Most serious spasms result from endotracheal intubation. The v-gel® doesn’t touch or travel through the arytenoids, therefore the occurrence of spasm is greatly reduced.

However, laryngospasm is a condition that a v-gel ® user should be aware of in all species, as they can result from a painful stimulus if the patient is in a sub-optimal plane of anaesthesia. Therefore, users must ensure that the patient is at a surgical plane of anaesthesia and the v-gel ® is properly lubricated before inserting it into the patient. If the user experiences a transient laryngospasm with the v-gel ® in situ, gently ventilating the patient while simultaneously deepening the plane of anaesthesia using an appropriate agent will resolve the spasm.

Using a safe volume of lidocaine spray on the larynx 60-90 seconds prior to v-gel® insertion in cats and rabbits provides some protection against laryngospasm.

With the correct sized v-gel® in place, secured with a tie tightly behind the patient’s head, the design features of the v-gel® stabilises it; so that with normal turning and re-positioning, the v-gel® will not dislodge. The v-gel® should always be disconnected from the anaesthetic circuit, and the patient’s head supported, during repositioning. Always check the position and placement of your v-gel after turning or moving the patient by gently ventilating and checking that there is no gas leakage and that the airway is patent.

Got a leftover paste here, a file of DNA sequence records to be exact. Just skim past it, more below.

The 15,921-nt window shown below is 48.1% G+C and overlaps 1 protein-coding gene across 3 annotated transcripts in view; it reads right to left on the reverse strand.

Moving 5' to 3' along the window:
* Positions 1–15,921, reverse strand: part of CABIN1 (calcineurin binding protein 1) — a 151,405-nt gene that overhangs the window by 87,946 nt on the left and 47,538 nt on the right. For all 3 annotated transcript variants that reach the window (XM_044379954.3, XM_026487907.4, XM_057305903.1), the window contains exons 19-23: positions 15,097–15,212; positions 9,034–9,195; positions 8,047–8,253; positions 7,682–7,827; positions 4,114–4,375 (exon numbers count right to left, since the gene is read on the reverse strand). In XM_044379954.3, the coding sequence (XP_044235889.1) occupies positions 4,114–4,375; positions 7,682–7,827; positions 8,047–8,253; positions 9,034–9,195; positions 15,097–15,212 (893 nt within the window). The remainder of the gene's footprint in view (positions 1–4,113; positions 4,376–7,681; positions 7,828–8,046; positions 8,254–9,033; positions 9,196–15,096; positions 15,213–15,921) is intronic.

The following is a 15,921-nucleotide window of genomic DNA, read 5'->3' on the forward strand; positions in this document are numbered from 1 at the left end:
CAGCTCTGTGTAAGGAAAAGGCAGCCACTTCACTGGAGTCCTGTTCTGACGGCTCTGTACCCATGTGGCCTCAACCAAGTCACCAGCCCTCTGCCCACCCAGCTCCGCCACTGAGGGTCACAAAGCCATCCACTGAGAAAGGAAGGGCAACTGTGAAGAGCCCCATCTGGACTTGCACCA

Most importantly the volatile agent should be turned off and the v-gel® size and position re-evaluated.
Most commonly the reason for gas leaking would be under-insertion, either at induction or during the anaesthetic if it’s not secured in well and circuit not supported well thus pulling the v-gel® rostrally off the airway.

Pre-oxygenating a patient is generally a good idea before induction of any anaesthetic.  It increases the time that a patient can tolerate apnoea and prolongs the time to onset of arterial hypoxaemia.  Pre-oxygenation can increase stress, especially in rabbits and may not always be appropriate.

The pre-oxygenation of a patient should ideally be used before induction of any general anaesthesia. It is to provide a maximum time that the patient can tolerate apnoea, it prolongs the time to onset of arterial hypoxemia increasing the body’s oxygen stores, primarily the functional residual capacity (FRC) of the lungs.

The tip of the v-gel® locates itself in the upper oesophagus, which provides additional protection against reflux material reaching the airway.

The dog v-gel® has secondary channel exiting out into the oesophageal tip allowing for the draining of reflux material. A gastric tube can be inserted into this channel to actively suction out material.

v-gel® ADVANCED devices have no metal parts, so they can be used in MRI/CT machines. The original cat v-gel® has a metal spring in the one-way valve, so if required in an MRI, this inflator valve should be cut off to allow the original v-gel® to be used safely in spontaneously-breathing cats